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"On the third of December, an anonymous letter, addressed to the Earl of Mount-Alexander, was dropped in the streets of Comber, in the county of Down, purporting to warn his lordship, as a particular friend of the writer, that a general massacre of the Protestants had been planned by the Irish to take effect on the following Sunday. Similar letters were addressed to Mr. Brown of Lisburn, Mr. Maitland of Hillsborough, and were dispersed through the neighbouring towns. Copies were immediately despatched to Dublin by Mr. Upton, of Templepatrick, and by Sir William Franklin, the second husband of the Countess of Donegal, then residing in the castle of Belfast. In this emergency, the first persons who were consulted were the Presbyterian ministers of the adjoining parishes in Down and Antrim; who did not hesitate to urge their people to associate and arm themselves, as a necessary precaution for the protection of their lives and properties. Mr. Cunningham of Belfast had forwarded a copy of this anonymous letter to Mr. Canning, at Garvagh, and, through Colonel Phillips of Newtonlimavady, it reached Derry on the evening of Thursday the sixth of December."

Every one knows what Derry did in the ensuing conflict, and how much William's cause was indebted to the brave defenders of that town, and to the men of Enniskillen. Yet what where the returns made by the government, which was mainly through them enabled to preserve Ireland under the British crown? A striking answer of historical value is thus given by Dr. Reid

"It is painful to be obliged to add that the gallant defenders of Derry and Enniskillen were treated very ungratefully by the state. Instead of being in anywise rewarded, they did not even receive the amount of pay which was acknowledged by parliament to be justly due to them. In 1691 the officers and men of both garrisons constituted Colonel Hugh Hamill of Lifford, their agent and trustee, and authorized him to make the necessary applications to the crown and to parliament for their arrears. Seven years afterwards he resigned this office, and his brother, William Hamill, who resided principally in England, was appointed in his room. He used every effort in his power on behalf of his employers, but without success; and in 1714 he published a statement of his proceedings and a strong appeal to the public, entitled, 'A Memorial by William Hamill, Gent., agent and trustee for the officers and soldiers of the two late garrisons of Londonderry and Enniskillen in Ireland, their relicts and representatives. Dedicated to his principals.' Lond. 1714. 8vo. pp. 40. This effort in their favour met with no better success; and he was again compelled to lay their hard case before the nation in a second publication, with this sarcastic and significant title, A view of the danger and folly of being public spirited and sincerely loving one's country, in the deplorable case of the Londonderry and Inniskilling regiments; being a true and faithful account of their unparalleled services and sufferings at and since the Revolution. To which is added the particular case of William Hamill, Gent. their agent.' 1721. 4to. pp. 74. From this work it appears that, after two and thirty years tedious and fruitless negotiations, the following arrears were still due to the eight regiments that formed the garrison of Derry during the siege: -Baker's regiment, 16,274l. 9s. 8d.; Mitchelburn's, 9,5417. 16s. ; Walker's, 10,188. 13s. 6d. ; Munroe's, 8,360, 2s.; Crofton's, 7,750l. 11s. 6d.;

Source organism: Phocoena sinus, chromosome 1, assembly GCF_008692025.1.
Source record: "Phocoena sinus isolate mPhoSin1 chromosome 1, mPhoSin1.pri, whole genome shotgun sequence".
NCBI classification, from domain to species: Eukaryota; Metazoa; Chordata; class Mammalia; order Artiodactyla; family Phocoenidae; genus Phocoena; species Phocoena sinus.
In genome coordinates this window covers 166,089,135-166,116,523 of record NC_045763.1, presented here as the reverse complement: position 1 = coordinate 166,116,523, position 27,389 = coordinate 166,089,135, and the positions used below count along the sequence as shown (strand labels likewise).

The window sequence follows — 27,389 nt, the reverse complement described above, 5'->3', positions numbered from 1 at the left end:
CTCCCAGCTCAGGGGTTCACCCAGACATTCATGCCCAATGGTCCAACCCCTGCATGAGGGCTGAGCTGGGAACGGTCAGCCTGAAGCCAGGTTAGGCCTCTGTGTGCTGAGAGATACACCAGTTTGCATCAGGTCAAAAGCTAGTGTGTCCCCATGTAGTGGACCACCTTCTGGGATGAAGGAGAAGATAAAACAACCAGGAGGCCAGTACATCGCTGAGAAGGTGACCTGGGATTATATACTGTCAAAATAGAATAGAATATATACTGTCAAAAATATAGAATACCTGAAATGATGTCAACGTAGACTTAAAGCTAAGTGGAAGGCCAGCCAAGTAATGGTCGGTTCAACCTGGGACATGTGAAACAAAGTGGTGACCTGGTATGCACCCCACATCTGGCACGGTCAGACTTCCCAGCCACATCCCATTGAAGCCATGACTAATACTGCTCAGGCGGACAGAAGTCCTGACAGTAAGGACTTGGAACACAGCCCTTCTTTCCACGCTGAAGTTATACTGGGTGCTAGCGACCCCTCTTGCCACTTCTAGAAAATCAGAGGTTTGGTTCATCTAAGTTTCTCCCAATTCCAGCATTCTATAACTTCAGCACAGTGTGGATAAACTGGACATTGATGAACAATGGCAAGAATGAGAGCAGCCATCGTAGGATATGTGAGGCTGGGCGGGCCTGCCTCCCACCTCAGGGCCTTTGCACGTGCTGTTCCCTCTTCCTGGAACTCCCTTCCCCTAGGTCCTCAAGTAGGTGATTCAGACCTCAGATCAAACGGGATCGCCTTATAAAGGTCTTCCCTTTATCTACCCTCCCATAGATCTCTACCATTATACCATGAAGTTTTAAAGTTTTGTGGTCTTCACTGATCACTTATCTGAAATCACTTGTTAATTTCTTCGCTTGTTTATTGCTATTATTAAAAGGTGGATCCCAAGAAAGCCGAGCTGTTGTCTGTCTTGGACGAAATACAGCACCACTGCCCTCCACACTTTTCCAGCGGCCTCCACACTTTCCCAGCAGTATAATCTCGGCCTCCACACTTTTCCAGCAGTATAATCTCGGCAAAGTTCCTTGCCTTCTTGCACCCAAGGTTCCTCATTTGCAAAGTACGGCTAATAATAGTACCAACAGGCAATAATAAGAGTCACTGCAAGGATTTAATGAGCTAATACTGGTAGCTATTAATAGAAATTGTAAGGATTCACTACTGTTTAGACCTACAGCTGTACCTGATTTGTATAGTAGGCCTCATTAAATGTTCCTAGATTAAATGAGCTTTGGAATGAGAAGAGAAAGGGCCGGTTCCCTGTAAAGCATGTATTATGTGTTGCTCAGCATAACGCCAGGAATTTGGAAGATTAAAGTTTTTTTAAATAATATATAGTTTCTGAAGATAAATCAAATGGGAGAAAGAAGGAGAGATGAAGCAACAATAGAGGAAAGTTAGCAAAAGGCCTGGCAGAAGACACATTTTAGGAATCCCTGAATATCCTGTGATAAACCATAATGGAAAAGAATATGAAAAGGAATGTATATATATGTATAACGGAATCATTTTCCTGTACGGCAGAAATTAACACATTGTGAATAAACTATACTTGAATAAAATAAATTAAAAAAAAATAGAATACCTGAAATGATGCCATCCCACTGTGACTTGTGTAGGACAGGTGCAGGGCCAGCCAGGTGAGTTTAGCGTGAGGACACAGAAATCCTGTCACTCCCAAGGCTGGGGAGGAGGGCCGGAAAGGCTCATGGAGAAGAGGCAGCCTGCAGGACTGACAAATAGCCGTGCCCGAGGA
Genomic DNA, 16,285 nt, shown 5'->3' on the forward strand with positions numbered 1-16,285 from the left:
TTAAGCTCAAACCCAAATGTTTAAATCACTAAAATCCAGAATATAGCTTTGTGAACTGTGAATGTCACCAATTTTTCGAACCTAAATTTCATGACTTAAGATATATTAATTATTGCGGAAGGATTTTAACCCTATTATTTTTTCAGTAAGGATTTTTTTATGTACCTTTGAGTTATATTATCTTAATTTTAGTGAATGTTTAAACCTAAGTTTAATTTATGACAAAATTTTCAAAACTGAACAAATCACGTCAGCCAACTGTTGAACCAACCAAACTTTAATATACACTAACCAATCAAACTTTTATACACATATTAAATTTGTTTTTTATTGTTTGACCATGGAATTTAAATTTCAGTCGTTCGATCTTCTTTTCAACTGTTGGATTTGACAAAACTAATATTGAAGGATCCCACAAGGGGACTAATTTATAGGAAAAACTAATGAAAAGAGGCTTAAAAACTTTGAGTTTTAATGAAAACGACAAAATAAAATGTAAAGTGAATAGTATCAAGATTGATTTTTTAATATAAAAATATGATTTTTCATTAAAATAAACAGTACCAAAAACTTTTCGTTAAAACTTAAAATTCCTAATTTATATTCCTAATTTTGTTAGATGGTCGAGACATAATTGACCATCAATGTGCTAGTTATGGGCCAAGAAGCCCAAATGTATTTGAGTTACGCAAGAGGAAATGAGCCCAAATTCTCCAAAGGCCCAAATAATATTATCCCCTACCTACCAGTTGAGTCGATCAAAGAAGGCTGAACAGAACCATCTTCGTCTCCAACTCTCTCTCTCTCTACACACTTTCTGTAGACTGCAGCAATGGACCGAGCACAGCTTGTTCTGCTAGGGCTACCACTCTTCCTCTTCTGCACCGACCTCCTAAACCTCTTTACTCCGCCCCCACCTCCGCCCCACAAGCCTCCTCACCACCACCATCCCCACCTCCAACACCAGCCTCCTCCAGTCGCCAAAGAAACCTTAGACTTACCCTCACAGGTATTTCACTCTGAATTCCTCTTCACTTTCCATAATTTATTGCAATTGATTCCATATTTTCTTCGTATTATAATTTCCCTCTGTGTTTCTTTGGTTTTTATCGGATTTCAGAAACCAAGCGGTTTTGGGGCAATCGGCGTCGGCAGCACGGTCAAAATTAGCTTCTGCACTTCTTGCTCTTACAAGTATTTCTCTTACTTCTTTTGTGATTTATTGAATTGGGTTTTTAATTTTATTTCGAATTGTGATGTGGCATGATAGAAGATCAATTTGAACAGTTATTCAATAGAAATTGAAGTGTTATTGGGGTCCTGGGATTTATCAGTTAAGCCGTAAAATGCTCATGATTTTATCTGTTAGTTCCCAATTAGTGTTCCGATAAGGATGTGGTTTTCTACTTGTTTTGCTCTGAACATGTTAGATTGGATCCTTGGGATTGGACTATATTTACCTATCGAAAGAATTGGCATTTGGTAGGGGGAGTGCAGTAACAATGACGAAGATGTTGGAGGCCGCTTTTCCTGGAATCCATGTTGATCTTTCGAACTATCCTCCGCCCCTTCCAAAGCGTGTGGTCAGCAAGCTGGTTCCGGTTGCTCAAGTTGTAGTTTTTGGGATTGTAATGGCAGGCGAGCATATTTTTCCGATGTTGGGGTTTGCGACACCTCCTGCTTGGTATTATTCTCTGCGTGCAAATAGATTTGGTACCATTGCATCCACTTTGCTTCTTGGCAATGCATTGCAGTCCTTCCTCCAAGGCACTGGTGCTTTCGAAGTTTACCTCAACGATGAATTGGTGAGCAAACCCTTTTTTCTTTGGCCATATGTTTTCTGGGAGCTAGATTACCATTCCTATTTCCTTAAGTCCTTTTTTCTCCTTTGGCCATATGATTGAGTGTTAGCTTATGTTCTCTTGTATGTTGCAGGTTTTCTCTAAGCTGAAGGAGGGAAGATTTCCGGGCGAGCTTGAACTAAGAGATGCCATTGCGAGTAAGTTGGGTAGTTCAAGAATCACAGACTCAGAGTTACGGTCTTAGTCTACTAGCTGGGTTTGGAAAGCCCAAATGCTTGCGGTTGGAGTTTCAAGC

VOL. III. (1837.) No. II.

Hamill's, 8,9697. 13s. 6d.; Lane's, 8,360l. 2s.; Murray's, 5,3121. 9s. 6d. ; making a total of 74,757%. 17s. 8d., not a farthing of which appears to have been ever paid!"

Such are a very few of the important contents of this history of Presbyterianism in Ireland. The work abounds, as we have already stated, with evidence drawn from documents which have never before been published, the whole throwing much new light upon the protracted contests which have been the ruin of the sister isle. We do not wonder that the first volume is not now to be got for money.

ART. VII.-Don Quixote de la Mancha. BY CHARLES JArvis, Esq. London: Dubrochet & Co. 1837. CERVANTES, like many other men of great genius, appreciated in some measure his own merits, and seems to have been confident of the honours which the voice of posterity was to shower upon the noblest of all his works-the Don Quixote. He makes Sancho, for instance, predict its popularity, for that rare character says, "I will lay a wager, that before long there will not be a chop-house, tavern, or barber's stall, but will have a painting of our achievements," which was, indeed, verified in the author's own day. In no country, however, has so much been done as in England, not even in Spain itself, to extend and perpetuate this celebrity; for although the Don has passed through several editions in Portugal, Flanders, Italy, France, none of these countries can, like England, boast of ten translations of it, nor can Spain lay claim to the honour of having first or most successfully purged the work of the numerous errors which, in consequence of its publication by incompetent hands, had crept gradually into the text, until the original was so marred and grossly interpolated, as nearly to obliterate its beauty.